For any World War II history buff, planning a trip to Normandy is about as exciting as it can get. That is, until you start the process and find you probably have more questions than answers. I know this because I get a lot of emails from readers with similar questions about visiting Normandy’s D-Day sites. (Really, my inbox is shameful.)
Because so many of you have similar, specific questions, I decided to properly address them in a blog post of their own to see how many more travelers we could help. So, before you start planning a trip to Normandy, here are 10 things you need to know first.
1. You should rent a car
Easily, the most-asked question I get about planning a trip to Normandy is how to get around. If you’ve done any sort of traveling around Europe before, then you’re probably like me—absolutely spoiled with the availability of public transportation. Unfortunately, this doesn’t apply to the Normandy beach area (i.e., all the places you want to go).
In order to get around to all the landing beach sectors, all the great D-Day museums and battlefield sites, you should really rent a car. While there are trains and bus lines in these parts, there’s nowhere near the public transportation infrastructure here that you’re used to or that’s fast and prevalent enough to confidently rely on.
Many of the D-Day sites you’re after are too spread out or remote to adequately get to by bus. And if you were to miss a bus here, you might be waiting a long time for another one.
It’s not impossible, but…
As far as trains go, two cities near the Normandy landing zones are quite accessible by train—Caen and Bayeux. And if you only wanted to visit these two cities, that would be good news. But if you’re looking to head out into the countryside or to the beaches themselves, you’re going to have a bit more work in front of you.
I’m not saying visiting all the D-Day sites without a car is impossible (certainly anything is possible!), but I am saying that it’s going to take a lot more planning and a lot more time to carry it out. Having your own car grants you almost limitless exploration around here. No worrying about train and bus schedules, missing connections, calling taxis, or being stranded. You can just hop in your car and head on over to the next location.
For planning your Normandy trip, check out the best local rental car deals here. (This is the booking site I always use for renting cars.) You can pick up and drop off in Paris or locally in Bayeux. From my experience, renting in Paris gives you a lot more rental options and lower prices, especially if you need an automatic transmission.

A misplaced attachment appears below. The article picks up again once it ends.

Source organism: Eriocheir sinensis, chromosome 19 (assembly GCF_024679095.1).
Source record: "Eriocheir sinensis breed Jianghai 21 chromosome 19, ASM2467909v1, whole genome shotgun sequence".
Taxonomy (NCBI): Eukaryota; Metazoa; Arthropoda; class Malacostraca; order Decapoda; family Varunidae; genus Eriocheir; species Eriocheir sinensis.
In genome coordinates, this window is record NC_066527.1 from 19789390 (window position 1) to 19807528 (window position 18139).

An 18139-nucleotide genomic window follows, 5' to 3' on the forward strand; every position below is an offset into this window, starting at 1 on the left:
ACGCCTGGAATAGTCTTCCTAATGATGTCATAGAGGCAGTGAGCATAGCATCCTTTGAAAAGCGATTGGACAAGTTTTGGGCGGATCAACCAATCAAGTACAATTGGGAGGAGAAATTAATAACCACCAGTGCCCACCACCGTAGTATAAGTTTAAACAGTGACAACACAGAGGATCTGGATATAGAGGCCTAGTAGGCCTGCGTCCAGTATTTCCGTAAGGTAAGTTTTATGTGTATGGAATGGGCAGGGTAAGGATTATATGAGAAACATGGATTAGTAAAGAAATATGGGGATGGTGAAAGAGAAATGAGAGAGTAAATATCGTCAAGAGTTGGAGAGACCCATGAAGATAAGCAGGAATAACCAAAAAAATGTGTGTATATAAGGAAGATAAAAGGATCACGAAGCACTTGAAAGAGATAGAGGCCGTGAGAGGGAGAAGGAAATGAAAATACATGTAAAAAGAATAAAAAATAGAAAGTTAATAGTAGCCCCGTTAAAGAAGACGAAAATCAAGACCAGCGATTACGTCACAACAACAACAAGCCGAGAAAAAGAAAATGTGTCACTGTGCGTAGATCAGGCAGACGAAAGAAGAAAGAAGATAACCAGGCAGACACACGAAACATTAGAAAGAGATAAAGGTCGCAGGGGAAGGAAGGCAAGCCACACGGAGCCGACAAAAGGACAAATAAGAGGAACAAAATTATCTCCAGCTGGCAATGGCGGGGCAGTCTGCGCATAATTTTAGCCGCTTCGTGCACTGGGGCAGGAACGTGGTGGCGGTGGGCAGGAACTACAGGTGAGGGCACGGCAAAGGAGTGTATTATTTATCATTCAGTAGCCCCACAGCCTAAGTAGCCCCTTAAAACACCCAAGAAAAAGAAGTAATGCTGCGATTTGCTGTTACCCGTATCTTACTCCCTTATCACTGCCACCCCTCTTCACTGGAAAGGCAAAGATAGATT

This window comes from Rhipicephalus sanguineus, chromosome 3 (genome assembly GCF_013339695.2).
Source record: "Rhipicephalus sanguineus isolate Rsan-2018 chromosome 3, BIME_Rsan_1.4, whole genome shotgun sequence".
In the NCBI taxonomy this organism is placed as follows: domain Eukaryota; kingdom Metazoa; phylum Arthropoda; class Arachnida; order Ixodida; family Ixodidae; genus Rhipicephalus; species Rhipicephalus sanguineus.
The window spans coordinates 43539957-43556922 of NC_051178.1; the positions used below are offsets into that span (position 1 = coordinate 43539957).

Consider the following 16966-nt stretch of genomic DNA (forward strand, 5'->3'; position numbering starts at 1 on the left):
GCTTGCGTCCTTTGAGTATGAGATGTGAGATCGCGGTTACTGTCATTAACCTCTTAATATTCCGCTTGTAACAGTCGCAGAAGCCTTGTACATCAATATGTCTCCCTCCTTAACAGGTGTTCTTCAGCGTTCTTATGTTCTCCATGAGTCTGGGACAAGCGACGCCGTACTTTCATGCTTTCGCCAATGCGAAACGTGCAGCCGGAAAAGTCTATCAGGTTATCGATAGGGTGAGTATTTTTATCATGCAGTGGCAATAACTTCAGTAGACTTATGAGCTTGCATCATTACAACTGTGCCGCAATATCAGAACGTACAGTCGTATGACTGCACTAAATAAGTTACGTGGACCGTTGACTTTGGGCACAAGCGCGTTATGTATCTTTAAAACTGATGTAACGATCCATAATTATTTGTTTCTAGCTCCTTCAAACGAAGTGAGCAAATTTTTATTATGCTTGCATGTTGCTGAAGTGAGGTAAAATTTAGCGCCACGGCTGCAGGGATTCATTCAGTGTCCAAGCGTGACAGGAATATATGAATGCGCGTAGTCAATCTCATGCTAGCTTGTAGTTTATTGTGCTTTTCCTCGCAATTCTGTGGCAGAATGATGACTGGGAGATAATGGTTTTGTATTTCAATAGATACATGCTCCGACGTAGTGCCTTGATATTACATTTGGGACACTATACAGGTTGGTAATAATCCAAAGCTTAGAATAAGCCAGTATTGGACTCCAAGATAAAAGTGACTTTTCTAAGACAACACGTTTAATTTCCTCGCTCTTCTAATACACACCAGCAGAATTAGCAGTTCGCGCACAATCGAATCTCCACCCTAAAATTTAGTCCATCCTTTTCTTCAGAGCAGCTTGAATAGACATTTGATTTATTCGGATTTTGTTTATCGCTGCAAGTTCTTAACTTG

Also check out all the best WWII sites in Paris while you’re there.
2. The sites are more spread out than you think
It’s easy to think of the “Normandy beaches” as one general area when planning a trip to Normandy, but the fact is that the many sites you’ll want to visit are spread out farther than you probably think. If you have your own rental car, this really isn’t a problem. But, if you’re pressed for time or hoping to rely on public transportation, here’s what you need to know…
The distance between Utah Beach and Sword Beach (the two of the five that are farthest apart) is about an hour and 20 minutes. Two D-Day sites I highly recommend visiting are the Memorial Museum in Caen and Normandy American Cemetery at Omaha Beach; the drive between these two is 45 minutes. It’s then another 40 minutes to Sainte-Mère-Église.
These aren’t incredible distances in the long run, but they’re not insignificant either. If you have only limited time to visit the many D-Day sites, it’s important to keep these driving distances in mind when planning a trip to Normandy so you can plan your route accordingly. (BTW, here are all the D-Day sites you can see if you just have one day.)
Also important, the drive from Paris to Caen (a good central location near the landing zones) is 3 hours, and the train is about 2 hours and 40 minutes.
3. Those aren’t the actual names of the beaches
What we know today as Utah, Omaha, Gold, Juno, and Sword Beaches haven’t always been called that. Utah, Omaha, Gold, Juno, and Sword were military codenames given to particular landing zones by their Allied counterparts.
Utah and Omaha were American landing zones and thus codenamed by an American general, largely believed to be Omar Bradley. Gold, Juno, and Sword were Commonwealth landing zones (Britain and Canada), and thus codenamed by them.
Before D-Day, the beaches were simply referred to by the town names or municipalities where they were located, like: